This invention enables the provision of a new, hard-wearing, low-friction, prosthesis. In particular embodiments, the invention provides a prosthesis having at least a part coated with a coating which has a specific wear rate of 10−16 m3/Nm or lower. Preferably the specific wear rate is 10−17 m3/Nm or lower, possibly 10−18 or 10−19 m3/Nm or lower.
The coating is, of course, a low-friction solid lubricant coating.
The invention enables us to provide a prosthesis having a coating such that, when rubbed against a cobalt-chromium plate also coated with a like coating and rubbed with a load of 40 N and a rubbing speed of 3 mm/sec, and rubbed water, no wear could be quantitatively measured after 1000 metres of rubbing.
Again, wear measurement is by inspection of a taper section (angle less than 5°) through the rubbed surface using an optical microscope at a magnification of 500×.
The prosthesis suitably comprises a metal substrate bearing the coating.
The coating is desirably formed to coat any mutually rubbing surfaces of the prosthesis which will move relative to each other in use.
Preferably the prosthesis comprises a chromium or titanium member coated with the coating. More preferably, the prosthesis comprises a cobalt-chromium alloy member, a titanium alloy member or a stainless steel member coated with the coating. The titanium alloy is preferably TiAlV.
According to the most preferred embodiments of the invention, a new type of carbon coating with excellent tribological properties has been developed. The new carbon coating appears to have very little diamond bonding. The improvement in coating has been demonstrated in many friction and wear experiments.
The carbon coating is simply deposited by magnetron sputter ion plating from a carbon target. The use of a method and apparatus as described in our UK Patent No. 2 258 343 (and corresponding European Patent No 0 521 045 and U.S. Pat. No. 5,556,519) gives particularly good results.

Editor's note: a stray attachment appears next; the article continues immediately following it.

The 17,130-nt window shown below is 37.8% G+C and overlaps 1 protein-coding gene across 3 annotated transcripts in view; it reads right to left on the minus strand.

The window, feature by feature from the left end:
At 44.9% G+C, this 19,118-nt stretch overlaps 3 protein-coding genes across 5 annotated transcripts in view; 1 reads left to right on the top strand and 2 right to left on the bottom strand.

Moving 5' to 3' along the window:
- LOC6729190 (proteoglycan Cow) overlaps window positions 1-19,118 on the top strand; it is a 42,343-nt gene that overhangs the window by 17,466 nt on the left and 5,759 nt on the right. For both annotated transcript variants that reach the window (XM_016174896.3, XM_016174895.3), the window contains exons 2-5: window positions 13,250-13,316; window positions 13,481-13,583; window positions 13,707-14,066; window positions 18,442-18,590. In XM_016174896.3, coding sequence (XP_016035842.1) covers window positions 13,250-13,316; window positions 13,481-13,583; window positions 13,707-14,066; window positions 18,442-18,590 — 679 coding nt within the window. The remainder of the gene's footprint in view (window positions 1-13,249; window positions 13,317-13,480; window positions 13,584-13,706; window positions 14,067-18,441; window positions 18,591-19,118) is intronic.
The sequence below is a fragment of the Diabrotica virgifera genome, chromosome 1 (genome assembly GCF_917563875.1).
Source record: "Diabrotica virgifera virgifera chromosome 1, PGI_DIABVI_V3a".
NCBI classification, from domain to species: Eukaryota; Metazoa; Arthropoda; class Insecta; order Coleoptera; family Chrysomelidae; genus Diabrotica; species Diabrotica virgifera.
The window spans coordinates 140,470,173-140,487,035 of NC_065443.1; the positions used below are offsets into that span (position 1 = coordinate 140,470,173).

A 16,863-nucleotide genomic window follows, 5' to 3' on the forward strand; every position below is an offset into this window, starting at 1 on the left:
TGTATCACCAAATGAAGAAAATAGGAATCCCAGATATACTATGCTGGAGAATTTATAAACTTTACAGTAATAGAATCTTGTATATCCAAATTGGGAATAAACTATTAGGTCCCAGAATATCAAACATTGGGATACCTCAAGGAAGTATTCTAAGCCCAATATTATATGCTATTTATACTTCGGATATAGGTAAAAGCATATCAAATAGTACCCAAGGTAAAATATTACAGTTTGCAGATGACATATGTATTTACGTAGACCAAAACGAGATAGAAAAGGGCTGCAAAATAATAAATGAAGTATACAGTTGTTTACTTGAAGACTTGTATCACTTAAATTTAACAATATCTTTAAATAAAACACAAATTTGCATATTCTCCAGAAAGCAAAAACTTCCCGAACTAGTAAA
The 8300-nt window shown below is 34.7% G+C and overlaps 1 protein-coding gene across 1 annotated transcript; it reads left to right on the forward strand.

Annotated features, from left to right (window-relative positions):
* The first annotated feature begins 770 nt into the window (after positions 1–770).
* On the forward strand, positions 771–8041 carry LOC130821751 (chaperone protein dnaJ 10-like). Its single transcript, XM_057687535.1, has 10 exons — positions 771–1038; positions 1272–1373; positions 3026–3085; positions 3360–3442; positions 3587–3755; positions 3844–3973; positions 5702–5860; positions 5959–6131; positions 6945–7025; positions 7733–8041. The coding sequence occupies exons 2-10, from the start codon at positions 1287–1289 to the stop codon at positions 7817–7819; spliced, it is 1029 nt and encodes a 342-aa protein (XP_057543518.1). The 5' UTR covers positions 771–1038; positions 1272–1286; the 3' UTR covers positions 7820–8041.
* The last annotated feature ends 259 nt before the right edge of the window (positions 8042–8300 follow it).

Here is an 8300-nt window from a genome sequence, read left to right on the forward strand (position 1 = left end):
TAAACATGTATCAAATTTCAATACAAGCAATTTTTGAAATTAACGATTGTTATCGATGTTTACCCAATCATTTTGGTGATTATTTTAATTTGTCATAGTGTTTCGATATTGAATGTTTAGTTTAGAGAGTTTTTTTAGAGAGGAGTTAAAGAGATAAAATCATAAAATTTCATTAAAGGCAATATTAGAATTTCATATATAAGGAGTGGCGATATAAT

In a typical practical embodiment, a four-target closed field unbalanced magnetron sputter ion plating system such as is illustrated in FIG. 5 of UK Patent No. 2 258 343 is used.
An embodiment of the invention will now be described by way of example only, and with reference to the accompanying diagrammatic drawing which shows a plan view of an embodiment of closed field unbalanced magnetron sputter ion plating system.
In the drawing, four magnetrons 1, 2, 3, and 4 each have an outer ring magnet 5 and a central core magnet 6. The magnetrons are arranged around a carrier 7 for a substrate which is to be coated. The substrate carrier 7 is arranged to rotate as indicated by arrow 8 about an axis. It is usually most convenient to arrange for the substrate carrier 7 to rotate about a substantially vertical axis. In the drawing, which illustrates a practical arrangement, the outer magnets 5 of the magnetrons 1 and 3 are of south polarity and their inner core magnets 6 are of north polarity (in their regions which face the substrate carrier 7). The outer magnets 5 of magnetrons 2 and 4 are of north polarity and their cores 6 of south polarity (again, in their regions facing the substrate carrier 7). Thus the magnetic field lines B of magnetrons 1, 2, 3, and 4 form a continuous barrier, trapping electrons which diffuse from the magnetron plasmas, and they at least in part define a working space 10 within which the substrate carrier 7 rotates during the coating process. That barrier may extend over the axial ends of the working space 10 (usually its top and bottom) or not, as desired.
The drawing also shows targets 11, 12, 13, 14 of source material associated with the respective magnetrons 1, 2, 3, and 4. These targets cover the faces of the magnetron poles facing the substrate carrier 7, and the magnetrons each have a soft iron backing plate 15 to complete their internal magnetic circuits.
As will be seen from the drawing, the magnetic field lines B surround the substrate carrier 7 and serve to form a tubular working space 10 within which electrons are trapped. Since the electrons cannot escape the system, except perhaps at its axial ends, they are available to enhance the ionisation associated with the substrate, creating a high ion density.
In use an inert gas such as argon is provided in the chamber of the system and electrons are accelerated in the chamber by a potential difference applied to the magnetron targets 11, 12, 13, 14 to ionize the gas, producing more electrons and argon ions. The argon ions present in the chamber bombard the targets of source material and produce a coating flux of source material. It is suitable for three of the targets to be of carbon while one is of a transition metal such as chromium or titanium. The argon ions also bombard the substrate. The magnetic field lines B serve to form a continuous barrier to the electrons diffusing from the magnetron discharges and ensure that these electrons are not lost to the system through its sides without performing their useful function of enhancing the glow discharge associated with the negatively electrically biased substrates, increasing the ion current to the substrate.